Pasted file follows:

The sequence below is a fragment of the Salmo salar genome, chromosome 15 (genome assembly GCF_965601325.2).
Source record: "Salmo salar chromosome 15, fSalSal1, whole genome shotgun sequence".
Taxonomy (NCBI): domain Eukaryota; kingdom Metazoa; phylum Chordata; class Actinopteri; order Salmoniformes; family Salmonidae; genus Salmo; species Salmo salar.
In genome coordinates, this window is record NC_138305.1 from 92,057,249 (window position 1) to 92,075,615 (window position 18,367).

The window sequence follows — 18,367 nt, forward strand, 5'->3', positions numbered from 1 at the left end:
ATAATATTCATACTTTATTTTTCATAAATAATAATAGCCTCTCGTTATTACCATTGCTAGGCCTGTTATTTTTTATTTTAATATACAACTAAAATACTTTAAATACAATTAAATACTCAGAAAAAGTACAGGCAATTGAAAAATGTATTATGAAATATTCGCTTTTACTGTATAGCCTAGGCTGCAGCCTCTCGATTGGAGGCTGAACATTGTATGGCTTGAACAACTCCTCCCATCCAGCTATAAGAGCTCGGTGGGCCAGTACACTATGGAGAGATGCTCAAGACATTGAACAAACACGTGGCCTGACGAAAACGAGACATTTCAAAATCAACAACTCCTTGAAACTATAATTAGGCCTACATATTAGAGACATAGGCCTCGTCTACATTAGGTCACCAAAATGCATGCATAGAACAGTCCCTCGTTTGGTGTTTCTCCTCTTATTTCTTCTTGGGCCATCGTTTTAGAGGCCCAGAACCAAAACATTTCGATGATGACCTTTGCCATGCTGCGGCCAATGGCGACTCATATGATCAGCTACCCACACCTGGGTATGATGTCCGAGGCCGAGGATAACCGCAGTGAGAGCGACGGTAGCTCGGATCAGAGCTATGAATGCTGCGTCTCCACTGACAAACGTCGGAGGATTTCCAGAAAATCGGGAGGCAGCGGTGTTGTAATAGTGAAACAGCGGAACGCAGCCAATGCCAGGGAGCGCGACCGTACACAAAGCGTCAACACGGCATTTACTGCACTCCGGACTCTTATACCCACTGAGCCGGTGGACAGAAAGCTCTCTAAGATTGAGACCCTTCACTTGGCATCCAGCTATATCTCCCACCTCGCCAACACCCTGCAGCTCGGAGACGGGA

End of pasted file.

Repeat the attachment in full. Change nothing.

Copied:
The sequence below is a fragment of the Salmo salar genome, chromosome 15 (genome assembly GCF_965601325.2).
Source record: "Salmo salar chromosome 15, fSalSal1, whole genome shotgun sequence".
Taxonomy (NCBI): domain Eukaryota; kingdom Metazoa; phylum Chordata; class Actinopteri; order Salmoniformes; family Salmonidae; genus Salmo; species Salmo salar.
In genome coordinates, this window is record NC_138305.1 from 92,057,249 (window position 1) to 92,075,615 (window position 18,367).

The window sequence follows — 18,367 nt, forward strand, 5'->3', positions numbered from 1 at the left end:
ATAATATTCATACTTTATTTTTCATAAATAATAATAGCCTCTCGTTATTACCATTGCTAGGCCTGTTATTTTTTATTTTAATATACAACTAAAATACTTTAAATACAATTAAATACTCAGAAAAAGTACAGGCAATTGAAAAATGTATTATGAAATATTCGCTTTTACTGTATAGCCTAGGCTGCAGCCTCTCGATTGGAGGCTGAACATTGTATGGCTTGAACAACTCCTCCCATCCAGCTATAAGAGCTCGGTGGGCCAGTACACTATGGAGAGATGCTCAAGACATTGAACAAACACGTGGCCTGACGAAAACGAGACATTTCAAAATCAACAACTCCTTGAAACTATAATTAGGCCTACATATTAGAGACATAGGCCTCGTCTACATTAGGTCACCAAAATGCATGCATAGAACAGTCCCTCGTTTGGTGTTTCTCCTCTTATTTCTTCTTGGGCCATCGTTTTAGAGGCCCAGAACCAAAACATTTCGATGATGACCTTTGCCATGCTGCGGCCAATGGCGACTCATATGATCAGCTACCCACACCTGGGTATGATGTCCGAGGCCGAGGATAACCGCAGTGAGAGCGACGGTAGCTCGGATCAGAGCTATGAATGCTGCGTCTCCACTGACAAACGTCGGAGGATTTCCAGAAAATCGGGAGGCAGCGGTGTTGTAATAGTGAAACAGCGGAACGCAGCCAATGCCAGGGAGCGCGACCGTACACAAAGCGTCAACACGGCATTTACTGCACTCCGGACTCTTATACCCACTGAGCCGGTGGACAGAAAGCTCTCTAAGATTGAGACCCTTCACTTGGCATCCAGCTATATCTCCCACCTCGCCAACACCCTGCAGCTCGGAGACGGGA